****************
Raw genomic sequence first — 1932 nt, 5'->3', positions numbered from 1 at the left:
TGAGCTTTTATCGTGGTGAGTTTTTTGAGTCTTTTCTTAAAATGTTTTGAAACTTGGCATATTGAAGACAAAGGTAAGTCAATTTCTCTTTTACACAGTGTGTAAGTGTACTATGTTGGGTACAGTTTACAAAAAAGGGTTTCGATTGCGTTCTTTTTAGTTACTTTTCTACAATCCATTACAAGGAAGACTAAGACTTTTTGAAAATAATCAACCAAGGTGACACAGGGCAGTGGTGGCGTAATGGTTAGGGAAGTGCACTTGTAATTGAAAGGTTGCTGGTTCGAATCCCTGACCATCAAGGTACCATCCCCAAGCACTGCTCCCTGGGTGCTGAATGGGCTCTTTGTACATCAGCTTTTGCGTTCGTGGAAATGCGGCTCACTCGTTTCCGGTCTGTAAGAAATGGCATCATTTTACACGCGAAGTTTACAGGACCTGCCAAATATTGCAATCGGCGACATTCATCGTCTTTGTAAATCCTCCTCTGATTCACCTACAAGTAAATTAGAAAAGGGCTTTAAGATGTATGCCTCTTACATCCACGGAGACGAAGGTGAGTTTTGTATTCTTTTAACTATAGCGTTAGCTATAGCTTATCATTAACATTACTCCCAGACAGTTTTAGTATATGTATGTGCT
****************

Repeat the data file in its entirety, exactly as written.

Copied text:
Raw genomic sequence first — 1932 nt, 5'->3', positions numbered from 1 at the left:
TGAGCTTTTATCGTGGTGAGTTTTTTGAGTCTTTTCTTAAAATGTTTTGAAACTTGGCATATTGAAGACAAAGGTAAGTCAATTTCTCTTTTACACAGTGTGTAAGTGTACTATGTTGGGTACAGTTTACAAAAAAGGGTTTCGATTGCGTTCTTTTTAGTTACTTTTCTACAATCCATTACAAGGAAGACTAAGACTTTTTGAAAATAATCAACCAAGGTGACACAGGGCAGTGGTGGCGTAATGGTTAGGGAAGTGCACTTGTAATTGAAAGGTTGCTGGTTCGAATCCCTGACCATCAAGGTACCATCCCCAAGCACTGCTCCCTGGGTGCTGAATGGGCTCTTTGTACATCAGCTTTTGCGTTCGTGGAAATGCGGCTCACTCGTTTCCGGTCTGTAAGAAATGGCATCATTTTACACGCGAAGTTTACAGGACCTGCCAAATATTGCAATCGGCGACATTCATCGTCTTTGTAAATCCTCCTCTGATTCACCTACAAGTAAATTAGAAAAGGGCTTTAAGATGTATGCCTCTTACATCCACGGAGACGAAGGTGAGTTTTGTATTCTTTTAACTATAGCGTTAGCTATAGCTTATCATTAACATTACTCCCAGACAGTTTTAGTATATGTATGTGCT